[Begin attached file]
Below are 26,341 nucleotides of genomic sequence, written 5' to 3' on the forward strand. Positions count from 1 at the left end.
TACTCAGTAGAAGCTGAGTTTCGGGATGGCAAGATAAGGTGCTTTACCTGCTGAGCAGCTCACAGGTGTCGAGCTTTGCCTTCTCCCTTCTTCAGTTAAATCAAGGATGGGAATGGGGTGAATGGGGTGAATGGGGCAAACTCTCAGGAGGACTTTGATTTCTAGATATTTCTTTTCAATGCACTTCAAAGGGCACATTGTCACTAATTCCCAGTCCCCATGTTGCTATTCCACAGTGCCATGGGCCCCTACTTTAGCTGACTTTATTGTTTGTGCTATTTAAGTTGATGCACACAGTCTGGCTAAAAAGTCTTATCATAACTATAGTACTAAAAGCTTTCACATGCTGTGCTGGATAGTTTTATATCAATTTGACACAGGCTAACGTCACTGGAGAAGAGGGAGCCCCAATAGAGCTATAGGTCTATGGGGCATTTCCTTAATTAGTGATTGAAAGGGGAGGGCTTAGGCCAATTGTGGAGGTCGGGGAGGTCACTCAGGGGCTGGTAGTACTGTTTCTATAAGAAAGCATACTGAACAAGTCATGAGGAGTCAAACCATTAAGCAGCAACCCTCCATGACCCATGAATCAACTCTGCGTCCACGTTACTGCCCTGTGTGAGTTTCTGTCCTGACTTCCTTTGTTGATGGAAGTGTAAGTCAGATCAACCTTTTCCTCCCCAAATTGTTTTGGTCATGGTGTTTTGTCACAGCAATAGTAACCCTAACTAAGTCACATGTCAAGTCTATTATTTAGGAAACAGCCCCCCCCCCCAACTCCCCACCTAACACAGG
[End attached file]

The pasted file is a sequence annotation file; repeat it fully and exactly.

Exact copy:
Below are 26,341 nucleotides of genomic sequence, written 5' to 3' on the forward strand. Positions count from 1 at the left end.
TACTCAGTAGAAGCTGAGTTTCGGGATGGCAAGATAAGGTGCTTTACCTGCTGAGCAGCTCACAGGTGTCGAGCTTTGCCTTCTCCCTTCTTCAGTTAAATCAAGGATGGGAATGGGGTGAATGGGGTGAATGGGGCAAACTCTCAGGAGGACTTTGATTTCTAGATATTTCTTTTCAATGCACTTCAAAGGGCACATTGTCACTAATTCCCAGTCCCCATGTTGCTATTCCACAGTGCCATGGGCCCCTACTTTAGCTGACTTTATTGTTTGTGCTATTTAAGTTGATGCACACAGTCTGGCTAAAAAGTCTTATCATAACTATAGTACTAAAAGCTTTCACATGCTGTGCTGGATAGTTTTATATCAATTTGACACAGGCTAACGTCACTGGAGAAGAGGGAGCCCCAATAGAGCTATAGGTCTATGGGGCATTTCCTTAATTAGTGATTGAAAGGGGAGGGCTTAGGCCAATTGTGGAGGTCGGGGAGGTCACTCAGGGGCTGGTAGTACTGTTTCTATAAGAAAGCATACTGAACAAGTCATGAGGAGTCAAACCATTAAGCAGCAACCCTCCATGACCCATGAATCAACTCTGCGTCCACGTTACTGCCCTGTGTGAGTTTCTGTCCTGACTTCCTTTGTTGATGGAAGTGTAAGTCAGATCAACCTTTTCCTCCCCAAATTGTTTTGGTCATGGTGTTTTGTCACAGCAATAGTAACCCTAACTAAGTCACATGTCAAGTCTATTATTTAGGAAACAGCCCCCCCCCCCAACTCCCCACCTAACACAGG